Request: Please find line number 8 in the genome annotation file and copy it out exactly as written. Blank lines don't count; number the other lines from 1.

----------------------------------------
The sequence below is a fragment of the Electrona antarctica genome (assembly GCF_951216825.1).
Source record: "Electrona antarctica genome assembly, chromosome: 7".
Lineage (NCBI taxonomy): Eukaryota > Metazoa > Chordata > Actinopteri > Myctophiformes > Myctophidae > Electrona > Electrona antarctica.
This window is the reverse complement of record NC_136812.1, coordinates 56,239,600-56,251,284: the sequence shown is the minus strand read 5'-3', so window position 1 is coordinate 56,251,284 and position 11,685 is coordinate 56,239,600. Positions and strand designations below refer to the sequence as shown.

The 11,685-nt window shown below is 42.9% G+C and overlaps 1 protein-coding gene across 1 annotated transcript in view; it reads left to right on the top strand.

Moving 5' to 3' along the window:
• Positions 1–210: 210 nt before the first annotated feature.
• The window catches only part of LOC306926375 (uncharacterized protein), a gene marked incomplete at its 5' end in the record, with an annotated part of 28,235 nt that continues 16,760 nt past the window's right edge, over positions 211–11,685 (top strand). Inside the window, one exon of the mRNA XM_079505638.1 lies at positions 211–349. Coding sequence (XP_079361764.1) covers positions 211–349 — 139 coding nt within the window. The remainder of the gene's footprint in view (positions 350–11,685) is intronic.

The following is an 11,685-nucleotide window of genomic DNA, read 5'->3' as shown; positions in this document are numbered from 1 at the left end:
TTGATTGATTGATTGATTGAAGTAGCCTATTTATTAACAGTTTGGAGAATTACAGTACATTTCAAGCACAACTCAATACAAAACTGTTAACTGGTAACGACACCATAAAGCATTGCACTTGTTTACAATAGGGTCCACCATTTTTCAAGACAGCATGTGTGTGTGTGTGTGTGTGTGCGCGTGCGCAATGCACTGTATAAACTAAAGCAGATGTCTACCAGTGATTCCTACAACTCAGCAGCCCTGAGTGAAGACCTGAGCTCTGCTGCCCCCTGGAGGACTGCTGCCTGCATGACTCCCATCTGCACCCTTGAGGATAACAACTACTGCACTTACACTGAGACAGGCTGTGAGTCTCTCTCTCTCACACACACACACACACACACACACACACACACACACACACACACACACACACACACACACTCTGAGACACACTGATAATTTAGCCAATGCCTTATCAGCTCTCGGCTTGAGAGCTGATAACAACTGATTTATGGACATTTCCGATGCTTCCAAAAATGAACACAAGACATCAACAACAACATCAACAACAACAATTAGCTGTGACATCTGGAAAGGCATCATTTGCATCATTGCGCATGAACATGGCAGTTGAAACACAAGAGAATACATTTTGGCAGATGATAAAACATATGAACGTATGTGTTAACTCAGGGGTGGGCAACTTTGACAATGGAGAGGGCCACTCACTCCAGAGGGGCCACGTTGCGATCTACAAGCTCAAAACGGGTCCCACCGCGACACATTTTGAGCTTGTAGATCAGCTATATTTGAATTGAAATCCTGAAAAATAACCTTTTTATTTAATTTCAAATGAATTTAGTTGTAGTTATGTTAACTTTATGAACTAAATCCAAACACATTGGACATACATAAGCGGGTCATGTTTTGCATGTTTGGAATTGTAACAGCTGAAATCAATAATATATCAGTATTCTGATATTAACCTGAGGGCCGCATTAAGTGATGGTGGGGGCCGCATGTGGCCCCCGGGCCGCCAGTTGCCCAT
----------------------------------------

• The window catches only part of LOC306926375 (uncharacterized protein), a gene marked incomplete at its 5' end in the record, with an annotated part of 28,235 nt that continues 16,760 nt past the window's right edge, over positions 211–11,685 (top strand). Inside the window, one exon of the mRNA XM_079505638.1 lies at positions 211–349. Coding sequence (XP_079361764.1) covers positions 211–349 — 139 coding nt within the window. The remainder of the gene's footprint in view (positions 350–11,685) is intronic.